This was a very highly anticipated watch for me. From the steller cast to the Agatha Christie type murder mystery set up, it all boded well for a fun and interesting movie.
Unfortunately, for me, it didn’t really live up to all the potential.
Knives Out tells the story of the hunt for the killer of Harlan Thrombey (Christopher Plummer), a highly successful mystery novelist. The dastardly deed takes place at his gothic estate in the early hours of the morning, after his 85th birthday party which was attended by his rather awful family as well as the household help in the shape of his nurse and housekeeper. At first it looks like a suicide. His throat was cut and all the physical evidence points to a self-inflicted demise. But was it?
The movie opens a week after the death when the Police return to question those involved again but with someone new in tow this time in the shape of Beniot Blanc, a famous private detective played by Daniel Craig. He has been hired by an unknown person to investigate the incident to confirm whether a crime had been committed.
We learn that the family is beset by lies and that they all have different issues with each other but more importantly their aging patriarch. They are swindlers, adulterers, lazy good for nothings, with some of them very reliant on the money that is dished out by the stubborn Harlan. But it appears that he had come to a point at which he was going to ‘clean house’ so to speak, in the form of cutting off the money supply, firing family members from family run businesses and other corrective actions. The question is … did one of them kill him to stop losing their meal ticket and therefore cosy lifestyle or to free up potential business ventures?
Was it his doting daughter and her husband (Jamie Lee Curtis and Don Johnson), or his sidelined son (Micheal Shannon), or maybe his lecherous daughter in law (Toni Collette), or even his loose cannon grandson (Chris Evans)? See what I mean by a great cast. But just because the names are well known and popular it doesn’t mean that it’s all a bunch of fluffy ducks. I thought Chris Evans was too old to play the son of Curtis and Johnson, and that parent-son relationship was one I was never really convinced by. As the character of Hugh ‘Ransom’ Thrombey Evans was fine as an individual, but being their offspring … nah. It didn’t work for me.
I’m not sure how to describe it but the movie felt odd in tone, like it didn’t quite know what it wanted to be. A quirky darkly humorous take on the genre (I feel that the writing was not good enough for that) which is what I was hoping for or a straight old fashioned retelling of a classic whodunit story with serious political undertones. I know it had a contemporary setting but the modern touches felt out of place if that makes sense. What am I referring to? A political discussion that takes place at the birthday party which clearly references the immigration debate taking place in the US and the whole argument around illegal vs legal immigration. I know the movie tried to tie it into the story (via the nurse/housekeeper) in a genuine way but for me it wasn’t convincing. Maybe in another movie it would have been but not this one. However I seem to be in the minority here as I have read reviews that praise this political subversiveness.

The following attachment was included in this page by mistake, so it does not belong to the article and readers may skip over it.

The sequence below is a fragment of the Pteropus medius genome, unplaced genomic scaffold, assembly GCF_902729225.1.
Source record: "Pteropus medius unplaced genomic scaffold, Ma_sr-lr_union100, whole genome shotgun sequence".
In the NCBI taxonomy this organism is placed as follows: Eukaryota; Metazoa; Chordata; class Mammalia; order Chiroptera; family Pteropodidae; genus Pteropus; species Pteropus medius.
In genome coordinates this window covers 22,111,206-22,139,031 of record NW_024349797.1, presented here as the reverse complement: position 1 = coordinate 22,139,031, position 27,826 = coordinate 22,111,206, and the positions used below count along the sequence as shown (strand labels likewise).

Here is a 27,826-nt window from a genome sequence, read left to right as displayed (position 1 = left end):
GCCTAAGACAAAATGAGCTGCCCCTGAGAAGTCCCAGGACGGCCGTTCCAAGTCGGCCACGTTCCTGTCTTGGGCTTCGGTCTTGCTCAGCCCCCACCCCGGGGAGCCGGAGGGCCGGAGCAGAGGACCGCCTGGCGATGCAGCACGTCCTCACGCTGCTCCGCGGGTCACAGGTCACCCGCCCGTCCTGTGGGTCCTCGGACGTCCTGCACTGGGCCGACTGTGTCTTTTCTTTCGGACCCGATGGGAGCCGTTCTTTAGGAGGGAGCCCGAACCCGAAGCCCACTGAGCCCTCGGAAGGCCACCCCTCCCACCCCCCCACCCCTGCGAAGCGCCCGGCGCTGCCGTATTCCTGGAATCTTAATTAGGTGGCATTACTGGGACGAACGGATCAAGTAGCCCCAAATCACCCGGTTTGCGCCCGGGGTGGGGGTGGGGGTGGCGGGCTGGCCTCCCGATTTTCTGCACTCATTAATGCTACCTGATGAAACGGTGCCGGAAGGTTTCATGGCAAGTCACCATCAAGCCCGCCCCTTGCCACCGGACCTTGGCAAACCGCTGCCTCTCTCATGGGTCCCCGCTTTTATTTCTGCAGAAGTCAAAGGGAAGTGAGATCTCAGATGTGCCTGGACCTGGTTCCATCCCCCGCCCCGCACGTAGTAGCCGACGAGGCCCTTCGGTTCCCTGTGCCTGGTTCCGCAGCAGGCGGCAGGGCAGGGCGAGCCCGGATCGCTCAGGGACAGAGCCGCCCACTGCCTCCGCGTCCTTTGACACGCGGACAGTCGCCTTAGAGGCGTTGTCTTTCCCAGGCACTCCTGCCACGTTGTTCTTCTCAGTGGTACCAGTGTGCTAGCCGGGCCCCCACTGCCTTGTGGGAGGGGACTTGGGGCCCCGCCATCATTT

Oh yes. A nurse that cannot tell a lie because if she does she vomits afterwards is a strange habit if ever I saw one and a plot device that is a cumbersome way to prevent the telling of untruths and expose when they are told. Her character is one that encompasses this duality of tone. The vomit thing is almost comic but she gets some of the most dramatic scenes. I don’t know – it’s just odd.
And Daniel Craig’s character – famous detective. I wasn’t sure if he was supposed to be full of crap buffon or a truly brilliant crime solver. A speech about donut holes within donut holes made me think fool, but then again he did get to the bottom of the mystery, although the truth almost got by him. It wasn’t until the very last moment that the penny dropped. You have to see the movie to understand what I mean (or maybe not – you may have a different opinion to me) but the tone felt like two separate elements, oil and water, that never really mixed well to present a cohesive whole. It’s just so hard to explain. I feel like the movie needed to decide what it wanted to be and go hard at it.
Production wise it was beautifully staged especially when the action takes place at Harlan’s mansion home. Structurally it was also interesting, nipping backwards in time to tell it’s story. I enjoyed this part of it and for the first half of the movie we do get almost an unreliable narrator perspective which I actually thought should have carried through the whole film. I did think the end was a little sloppy when – SPOILER – the killer was unmasked. Yes – it was a murder.
The explanation of my experience of Knives Out was I was entertained but never felt involved. I didn’t sit there wracking my brain trying to figure out who had done what, when and how. It seemed to be missing suspense from the majority of its duration which in this genre of film is not a good thing to be lacking. I just watched it happen and that was about it. I should have been on the edge of my seat but I stayed mentally slouching the whole time. And it wasn’t as funny as it thought it was. I never laughed. Maybe a chuckle here and there but nothing more.
All this was such a shame really cause it could have been a super fun movie that breathed new life into the genre. As it stands it was solid but lacking a definitive identity.
Rating: 3 Stars.
Watched: 1st December 2019.
(Header Image: Rene Asmussen)